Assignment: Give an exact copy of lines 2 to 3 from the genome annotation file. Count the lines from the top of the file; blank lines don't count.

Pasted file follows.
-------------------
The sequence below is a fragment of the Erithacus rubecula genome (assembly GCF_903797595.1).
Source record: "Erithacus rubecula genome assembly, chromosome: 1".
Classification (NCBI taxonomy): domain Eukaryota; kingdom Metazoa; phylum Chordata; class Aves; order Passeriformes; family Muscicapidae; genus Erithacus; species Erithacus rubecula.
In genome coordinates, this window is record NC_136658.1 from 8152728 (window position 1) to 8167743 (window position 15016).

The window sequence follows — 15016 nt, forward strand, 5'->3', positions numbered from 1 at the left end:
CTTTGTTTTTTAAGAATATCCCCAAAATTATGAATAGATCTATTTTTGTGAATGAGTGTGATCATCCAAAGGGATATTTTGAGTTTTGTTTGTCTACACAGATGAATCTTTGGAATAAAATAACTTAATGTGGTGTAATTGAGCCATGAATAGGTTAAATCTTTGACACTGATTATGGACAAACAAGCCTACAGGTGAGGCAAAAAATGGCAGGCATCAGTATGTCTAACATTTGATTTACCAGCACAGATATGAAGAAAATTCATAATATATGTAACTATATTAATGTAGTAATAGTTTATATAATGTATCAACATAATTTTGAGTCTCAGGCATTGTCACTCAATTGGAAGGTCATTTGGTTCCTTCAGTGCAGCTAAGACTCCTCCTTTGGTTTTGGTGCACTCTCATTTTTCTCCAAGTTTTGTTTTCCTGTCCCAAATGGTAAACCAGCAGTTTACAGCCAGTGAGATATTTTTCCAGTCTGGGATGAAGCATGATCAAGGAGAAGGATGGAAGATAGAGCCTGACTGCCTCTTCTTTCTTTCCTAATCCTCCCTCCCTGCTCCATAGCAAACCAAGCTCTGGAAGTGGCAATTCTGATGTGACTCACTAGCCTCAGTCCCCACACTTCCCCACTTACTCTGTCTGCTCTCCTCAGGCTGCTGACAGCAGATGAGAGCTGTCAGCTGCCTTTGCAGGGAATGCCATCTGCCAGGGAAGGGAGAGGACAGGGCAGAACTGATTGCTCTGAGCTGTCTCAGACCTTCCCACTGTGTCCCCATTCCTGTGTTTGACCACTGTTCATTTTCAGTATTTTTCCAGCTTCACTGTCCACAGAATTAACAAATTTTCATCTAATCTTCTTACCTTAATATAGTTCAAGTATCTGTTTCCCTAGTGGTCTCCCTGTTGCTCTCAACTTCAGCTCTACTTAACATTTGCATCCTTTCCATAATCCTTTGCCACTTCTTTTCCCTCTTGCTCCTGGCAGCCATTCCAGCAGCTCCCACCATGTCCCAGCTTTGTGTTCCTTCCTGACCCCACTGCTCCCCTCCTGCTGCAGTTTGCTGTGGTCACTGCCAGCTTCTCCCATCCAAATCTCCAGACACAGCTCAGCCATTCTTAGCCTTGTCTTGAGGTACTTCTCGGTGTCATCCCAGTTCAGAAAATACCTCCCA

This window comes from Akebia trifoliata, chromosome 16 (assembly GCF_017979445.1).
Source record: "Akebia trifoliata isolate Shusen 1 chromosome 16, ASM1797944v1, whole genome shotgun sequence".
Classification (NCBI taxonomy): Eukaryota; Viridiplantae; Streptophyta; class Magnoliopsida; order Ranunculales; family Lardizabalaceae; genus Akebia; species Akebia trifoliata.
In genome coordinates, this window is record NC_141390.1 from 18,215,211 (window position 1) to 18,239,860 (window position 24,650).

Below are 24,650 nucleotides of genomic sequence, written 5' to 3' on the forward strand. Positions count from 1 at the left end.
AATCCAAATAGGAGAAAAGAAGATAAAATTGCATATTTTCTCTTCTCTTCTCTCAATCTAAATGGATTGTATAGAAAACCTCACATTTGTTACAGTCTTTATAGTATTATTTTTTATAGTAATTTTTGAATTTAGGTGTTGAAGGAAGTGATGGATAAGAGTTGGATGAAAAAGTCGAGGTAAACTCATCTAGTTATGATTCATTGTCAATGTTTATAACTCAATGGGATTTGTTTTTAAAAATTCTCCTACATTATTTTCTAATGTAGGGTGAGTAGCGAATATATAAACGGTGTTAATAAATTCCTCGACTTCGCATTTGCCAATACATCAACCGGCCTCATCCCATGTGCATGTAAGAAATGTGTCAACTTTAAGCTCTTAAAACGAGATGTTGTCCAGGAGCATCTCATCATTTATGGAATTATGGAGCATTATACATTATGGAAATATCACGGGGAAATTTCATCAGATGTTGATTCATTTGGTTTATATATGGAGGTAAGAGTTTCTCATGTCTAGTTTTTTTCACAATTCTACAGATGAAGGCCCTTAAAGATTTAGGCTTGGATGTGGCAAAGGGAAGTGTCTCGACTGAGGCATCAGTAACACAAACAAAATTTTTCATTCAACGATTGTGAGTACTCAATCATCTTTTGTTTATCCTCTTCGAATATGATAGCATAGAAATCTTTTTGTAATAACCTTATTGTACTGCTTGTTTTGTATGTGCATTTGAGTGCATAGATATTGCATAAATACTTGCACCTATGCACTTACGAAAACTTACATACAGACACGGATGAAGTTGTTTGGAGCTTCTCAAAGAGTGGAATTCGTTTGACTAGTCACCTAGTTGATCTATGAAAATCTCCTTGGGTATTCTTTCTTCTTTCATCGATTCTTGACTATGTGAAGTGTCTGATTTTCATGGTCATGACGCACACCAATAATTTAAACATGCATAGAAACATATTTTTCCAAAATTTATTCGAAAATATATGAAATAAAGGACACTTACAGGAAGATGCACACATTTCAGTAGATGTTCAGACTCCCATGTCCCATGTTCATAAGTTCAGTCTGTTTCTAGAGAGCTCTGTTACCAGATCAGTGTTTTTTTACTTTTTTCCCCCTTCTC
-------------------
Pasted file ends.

Source record: "Erithacus rubecula genome assembly, chromosome: 1".
Classification (NCBI taxonomy): domain Eukaryota; kingdom Metazoa; phylum Chordata; class Aves; order Passeriformes; family Muscicapidae; genus Erithacus; species Erithacus rubecula.